Because southern New England has a sufficiently mild climate, peaches grow quite well here.  In the Berkshires, peaches grown in the valleys are susceptible to late spring frosts, which will knock out the crop.  This is also a problem with apples.  Consequently most orchards are on the top slopes of hills.  This seems slightly counter-intuitive (higher equals colder) but it is late spring frost which is the threat, not the actual winter temperatures.  The upper slopes of hills generally have more air movement, this helps to avoid the very late frosts which occur in the valleys as cold air settles over night.  The actual meteorology is not something I understand, but it works!

In any case, our peach tree is on the top of a hill and immediately south of the house.  The house’s proximity creates a zone 6 microclimate for it (and two new clematis), since the wall has a fair bit of solar gain and the wind is cut by the surrounding buildings.*

Despite a chronic and severe infection with one of the wilts, which makes picking the fruit less than romantic;* we always get a fair number of peaches.  I don’t have the guts to thin the peaches like I should, so they are always small.  This year, I have frozen three pies, the makings for at least five cobblers, and we canned 6 and half quarts.  Plus eating a number, and there are still plenty left.  Not bad, considering that distractions and poor weather meant we didn’t do as good a job in the picking/canning/freezing as we ought to have.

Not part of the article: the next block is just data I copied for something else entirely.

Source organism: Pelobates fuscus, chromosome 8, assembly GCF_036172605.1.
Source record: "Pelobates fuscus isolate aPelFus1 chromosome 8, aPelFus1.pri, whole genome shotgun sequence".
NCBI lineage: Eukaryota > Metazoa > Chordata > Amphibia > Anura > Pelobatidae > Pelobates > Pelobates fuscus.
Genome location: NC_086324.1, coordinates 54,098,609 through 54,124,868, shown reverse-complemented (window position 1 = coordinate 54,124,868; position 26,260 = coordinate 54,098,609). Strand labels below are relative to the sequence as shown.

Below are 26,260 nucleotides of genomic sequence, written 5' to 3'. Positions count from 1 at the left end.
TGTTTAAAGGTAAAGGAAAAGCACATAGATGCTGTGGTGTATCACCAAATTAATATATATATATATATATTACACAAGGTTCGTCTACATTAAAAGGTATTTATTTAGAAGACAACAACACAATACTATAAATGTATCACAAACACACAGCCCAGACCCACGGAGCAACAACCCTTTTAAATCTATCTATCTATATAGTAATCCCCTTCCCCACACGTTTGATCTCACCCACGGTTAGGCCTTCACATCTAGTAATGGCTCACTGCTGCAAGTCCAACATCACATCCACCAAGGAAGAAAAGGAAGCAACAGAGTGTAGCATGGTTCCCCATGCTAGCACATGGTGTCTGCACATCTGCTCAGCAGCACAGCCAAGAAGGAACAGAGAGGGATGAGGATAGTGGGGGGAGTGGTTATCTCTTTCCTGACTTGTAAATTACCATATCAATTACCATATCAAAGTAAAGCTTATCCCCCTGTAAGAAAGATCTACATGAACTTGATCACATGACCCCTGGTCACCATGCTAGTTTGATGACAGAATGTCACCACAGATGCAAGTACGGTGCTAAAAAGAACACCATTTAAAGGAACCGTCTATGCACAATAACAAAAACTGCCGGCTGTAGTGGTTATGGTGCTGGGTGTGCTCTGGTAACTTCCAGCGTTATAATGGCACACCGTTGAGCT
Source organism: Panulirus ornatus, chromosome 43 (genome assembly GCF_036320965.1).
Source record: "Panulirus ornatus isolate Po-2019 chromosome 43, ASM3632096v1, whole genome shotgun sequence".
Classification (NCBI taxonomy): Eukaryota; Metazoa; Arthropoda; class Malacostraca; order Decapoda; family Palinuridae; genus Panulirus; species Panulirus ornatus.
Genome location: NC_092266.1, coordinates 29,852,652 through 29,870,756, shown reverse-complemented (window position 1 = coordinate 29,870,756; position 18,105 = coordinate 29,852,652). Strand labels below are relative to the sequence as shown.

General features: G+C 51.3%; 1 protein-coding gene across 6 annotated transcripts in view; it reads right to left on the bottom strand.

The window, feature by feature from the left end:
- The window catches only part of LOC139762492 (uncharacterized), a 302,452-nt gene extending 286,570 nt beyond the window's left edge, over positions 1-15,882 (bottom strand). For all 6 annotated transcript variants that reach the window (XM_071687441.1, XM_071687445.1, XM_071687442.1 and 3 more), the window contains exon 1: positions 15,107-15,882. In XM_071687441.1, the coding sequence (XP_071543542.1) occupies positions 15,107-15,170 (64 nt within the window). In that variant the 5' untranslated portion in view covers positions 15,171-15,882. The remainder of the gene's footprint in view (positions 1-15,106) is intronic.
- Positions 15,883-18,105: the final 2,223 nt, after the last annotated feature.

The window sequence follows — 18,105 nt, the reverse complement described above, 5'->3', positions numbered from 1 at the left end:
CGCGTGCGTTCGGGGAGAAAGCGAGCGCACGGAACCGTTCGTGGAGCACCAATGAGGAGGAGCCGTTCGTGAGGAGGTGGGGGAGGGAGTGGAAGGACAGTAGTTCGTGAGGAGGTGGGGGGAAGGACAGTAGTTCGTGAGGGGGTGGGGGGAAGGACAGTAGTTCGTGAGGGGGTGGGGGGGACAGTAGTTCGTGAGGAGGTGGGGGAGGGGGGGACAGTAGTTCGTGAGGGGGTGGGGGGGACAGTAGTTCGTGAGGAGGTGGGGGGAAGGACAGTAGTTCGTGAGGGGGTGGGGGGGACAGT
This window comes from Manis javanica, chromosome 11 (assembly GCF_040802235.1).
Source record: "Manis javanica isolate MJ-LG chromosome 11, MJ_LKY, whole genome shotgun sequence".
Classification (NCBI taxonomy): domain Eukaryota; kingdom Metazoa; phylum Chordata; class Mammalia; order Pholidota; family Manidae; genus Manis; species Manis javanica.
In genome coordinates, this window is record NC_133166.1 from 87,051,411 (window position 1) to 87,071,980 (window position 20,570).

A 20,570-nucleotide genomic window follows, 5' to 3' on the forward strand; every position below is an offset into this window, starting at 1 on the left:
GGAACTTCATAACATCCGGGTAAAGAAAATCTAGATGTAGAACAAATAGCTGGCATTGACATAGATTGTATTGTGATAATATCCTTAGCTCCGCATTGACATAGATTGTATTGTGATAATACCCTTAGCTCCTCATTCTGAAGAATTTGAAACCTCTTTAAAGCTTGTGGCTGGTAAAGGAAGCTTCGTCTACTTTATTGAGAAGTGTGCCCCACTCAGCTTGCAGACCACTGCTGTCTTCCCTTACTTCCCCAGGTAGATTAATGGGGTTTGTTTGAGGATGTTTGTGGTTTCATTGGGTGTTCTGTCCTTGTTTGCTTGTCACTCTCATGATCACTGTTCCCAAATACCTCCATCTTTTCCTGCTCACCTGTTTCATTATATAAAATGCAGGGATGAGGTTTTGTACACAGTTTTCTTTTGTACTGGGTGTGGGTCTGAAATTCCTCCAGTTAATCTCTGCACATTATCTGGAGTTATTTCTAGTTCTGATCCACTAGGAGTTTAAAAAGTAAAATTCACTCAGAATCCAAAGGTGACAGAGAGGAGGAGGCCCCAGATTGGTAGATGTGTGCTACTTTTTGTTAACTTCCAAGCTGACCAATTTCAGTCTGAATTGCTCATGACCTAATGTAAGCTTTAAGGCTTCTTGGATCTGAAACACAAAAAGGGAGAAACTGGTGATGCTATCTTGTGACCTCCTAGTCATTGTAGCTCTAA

*Yes, I know they reclassified us as zone 6…and some years we are, and most years a zone 5 and once in awhile zone 4.  Zone 6 plants do not overwinter here unless they are on the south side of the house.  Zone 5 plants do.  I suspect the plants are more accurate than the map makers.

*The peaches that get infected literally turn to balls of mold on the tree.  Fun.